We are coming to the end of our POPI series. The first seven POPI Conditions for Lawful Processing have been discussed in detail in our previous articles and this month it is time for a discussion of the eighth and final condition: Data Subject Participation. This condition is comprised of three elements, namely (i) access to personal information, (ii) correction of personal information and (iii) the manner in which the personal information is accessed.
Applicable popi sections and commentary
The relevant sections of POPI applicable to “data subject participation” have been reproduced below with our commentary:
Access to Personal Information
Section 23 “Access to personal information.—
(1) A data subject, having provided adequate proof of identity, has the right to—
(a) request a responsible party to confirm, free of charge, whether or not the responsible party holds personal information about the data subject; and
(b) request from a responsible party the record or a description of the personal information about the data subject held by the responsible party, including information about the identity of all third parties, or categories of third parties, who have, or have had, access to the information—
(i) within a reasonable time;
(ii) at a prescribed fee, if any;
(iii) in a reasonable manner and format; and
(iv) in a form that is generally understandable.
(2) If, in response to a request in terms of subsection (1), personal information is communicated to a data subject, the data subject must be advised of the right in terms of section 24 to request the correction of information.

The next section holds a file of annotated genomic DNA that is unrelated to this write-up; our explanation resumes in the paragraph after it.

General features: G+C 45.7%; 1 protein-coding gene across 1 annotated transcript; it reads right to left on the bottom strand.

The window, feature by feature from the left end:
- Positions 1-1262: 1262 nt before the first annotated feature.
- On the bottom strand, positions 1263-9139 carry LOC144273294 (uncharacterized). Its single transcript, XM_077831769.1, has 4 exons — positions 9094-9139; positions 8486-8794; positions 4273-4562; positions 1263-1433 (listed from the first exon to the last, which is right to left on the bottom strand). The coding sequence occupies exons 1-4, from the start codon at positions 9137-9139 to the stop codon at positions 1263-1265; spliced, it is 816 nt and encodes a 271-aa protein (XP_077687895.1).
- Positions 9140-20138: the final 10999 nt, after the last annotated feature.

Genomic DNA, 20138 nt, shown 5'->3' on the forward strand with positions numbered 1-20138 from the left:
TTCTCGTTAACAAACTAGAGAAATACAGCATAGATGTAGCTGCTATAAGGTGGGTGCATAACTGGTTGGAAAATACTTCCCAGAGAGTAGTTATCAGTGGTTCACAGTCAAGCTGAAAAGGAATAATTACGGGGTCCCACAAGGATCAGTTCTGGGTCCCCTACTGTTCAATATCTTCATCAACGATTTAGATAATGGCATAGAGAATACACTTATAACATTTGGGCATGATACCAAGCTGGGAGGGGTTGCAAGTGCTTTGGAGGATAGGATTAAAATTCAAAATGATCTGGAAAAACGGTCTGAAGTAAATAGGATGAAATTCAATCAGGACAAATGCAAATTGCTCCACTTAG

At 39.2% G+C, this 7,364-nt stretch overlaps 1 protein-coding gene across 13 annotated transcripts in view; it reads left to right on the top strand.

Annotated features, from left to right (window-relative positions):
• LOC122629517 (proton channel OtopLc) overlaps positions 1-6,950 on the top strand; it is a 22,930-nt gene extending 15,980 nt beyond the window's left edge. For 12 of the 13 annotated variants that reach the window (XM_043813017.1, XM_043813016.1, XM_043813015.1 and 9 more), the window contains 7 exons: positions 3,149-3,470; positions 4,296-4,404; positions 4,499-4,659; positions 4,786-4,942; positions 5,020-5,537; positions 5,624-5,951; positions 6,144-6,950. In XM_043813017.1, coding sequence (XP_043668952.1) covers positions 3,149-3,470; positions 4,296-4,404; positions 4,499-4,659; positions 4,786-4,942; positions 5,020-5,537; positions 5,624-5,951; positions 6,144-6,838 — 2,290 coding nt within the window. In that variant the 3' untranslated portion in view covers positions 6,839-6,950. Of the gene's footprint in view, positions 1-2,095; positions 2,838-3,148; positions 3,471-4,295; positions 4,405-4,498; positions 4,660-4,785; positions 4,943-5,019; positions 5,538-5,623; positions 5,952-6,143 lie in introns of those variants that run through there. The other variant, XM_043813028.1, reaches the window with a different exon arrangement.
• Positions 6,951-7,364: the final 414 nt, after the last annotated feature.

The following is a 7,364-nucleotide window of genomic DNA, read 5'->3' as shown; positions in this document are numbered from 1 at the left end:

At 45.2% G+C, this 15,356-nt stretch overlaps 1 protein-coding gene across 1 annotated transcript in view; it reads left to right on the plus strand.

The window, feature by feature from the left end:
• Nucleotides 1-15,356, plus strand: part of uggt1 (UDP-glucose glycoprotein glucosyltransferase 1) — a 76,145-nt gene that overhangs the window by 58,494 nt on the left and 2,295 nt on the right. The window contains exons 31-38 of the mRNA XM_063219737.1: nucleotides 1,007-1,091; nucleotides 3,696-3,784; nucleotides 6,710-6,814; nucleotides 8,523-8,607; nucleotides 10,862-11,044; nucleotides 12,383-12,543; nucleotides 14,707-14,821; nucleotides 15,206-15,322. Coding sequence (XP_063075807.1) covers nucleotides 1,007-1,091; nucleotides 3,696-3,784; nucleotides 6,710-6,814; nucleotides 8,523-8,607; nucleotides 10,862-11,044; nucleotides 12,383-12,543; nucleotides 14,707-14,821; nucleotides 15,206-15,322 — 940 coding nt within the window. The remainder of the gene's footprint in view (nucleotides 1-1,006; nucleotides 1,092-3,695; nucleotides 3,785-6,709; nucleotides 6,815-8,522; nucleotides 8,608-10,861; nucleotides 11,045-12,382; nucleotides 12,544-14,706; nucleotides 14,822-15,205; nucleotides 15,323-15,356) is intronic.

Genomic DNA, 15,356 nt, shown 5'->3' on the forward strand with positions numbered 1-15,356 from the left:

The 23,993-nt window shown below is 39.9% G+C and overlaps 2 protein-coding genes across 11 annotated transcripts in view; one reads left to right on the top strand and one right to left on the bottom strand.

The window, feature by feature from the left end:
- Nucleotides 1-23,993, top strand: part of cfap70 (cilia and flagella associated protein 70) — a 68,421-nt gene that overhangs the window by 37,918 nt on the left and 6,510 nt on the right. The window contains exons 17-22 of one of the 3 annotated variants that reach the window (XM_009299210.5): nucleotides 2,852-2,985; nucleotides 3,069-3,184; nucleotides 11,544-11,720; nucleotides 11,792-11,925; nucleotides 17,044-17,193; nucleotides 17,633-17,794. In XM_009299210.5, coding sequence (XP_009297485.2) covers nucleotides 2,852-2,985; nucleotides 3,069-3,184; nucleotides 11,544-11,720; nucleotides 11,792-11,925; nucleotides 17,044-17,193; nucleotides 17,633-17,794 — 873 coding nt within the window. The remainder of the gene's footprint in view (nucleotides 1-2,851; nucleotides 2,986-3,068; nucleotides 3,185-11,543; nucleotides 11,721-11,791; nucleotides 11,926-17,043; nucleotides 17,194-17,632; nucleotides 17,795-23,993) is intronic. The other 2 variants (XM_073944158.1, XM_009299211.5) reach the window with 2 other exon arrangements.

(3) If a data subject is required by a responsible party to pay a fee for services provided to the data subject in terms of subsection (1) (b) to enable the responsible party to respond to a request, the responsible party—
(a) must give the applicant a written estimate of the fee before providing the services; and
(b) may require the applicant to pay a deposit for all or part of the fee.
(4) (a) A responsible party may or must refuse, as the case may be, to disclose any information requested in terms of subsection (1) to which the grounds for refusal of access to records set out in the applicable sections of Chapter 4 of Part 2 and Chapter 4 of Part 3 of the Promotion of Access to Information Act apply.
(b) The provisions of sections 30 and 61 of the Promotion of Access to Information Act are applicable in respect of access to health or other records.
(5) If a request for access to personal information is made to a responsible party and part of that information may or must be refused in terms of subsection (4) (a), every other part must be disclosed.”
Commentary to Section 23 above:
- Data subjects have a right to access their personal information records and receive copies of these records. This right is not, however, unlimited. A responsible party will have some discretion as to the process to be followed in allowing data subjects to request access to their information, as well as the means through which the data subject will be obliged to identify him/herself before being given access to their personal information. One method of regulating these requests may be through a responsible party’s PAIA manual or a similar ‘personal information request document’.
- If it appears that a responsible party is indeed in possession of certain information about a data subject, the data subject may request that responsible party to provide it with a record of this information.
- Within that record provided to the data subject, the responsible party will have to bring to the attention of the data subject that it has the right in terms of section 24 to request a correction to such information.
- Depending on the costs that a responsible party may have incurred or anticipates incurring in the process of providing the above information to the data subject, the responsible party may request the data subject for reimbursement therefor.
- Where the provisions of the Promotion of Access to Information Act 4 of 2000 (“PAIA”) so permit, a responsible party may refuse to disclose particular information to the data subject. If, however, such right to refuse relates only to certain information, the remaining information (in respect of which PAIA permits disclosure) must be disclosed to the data subject.
Correction of Personal Information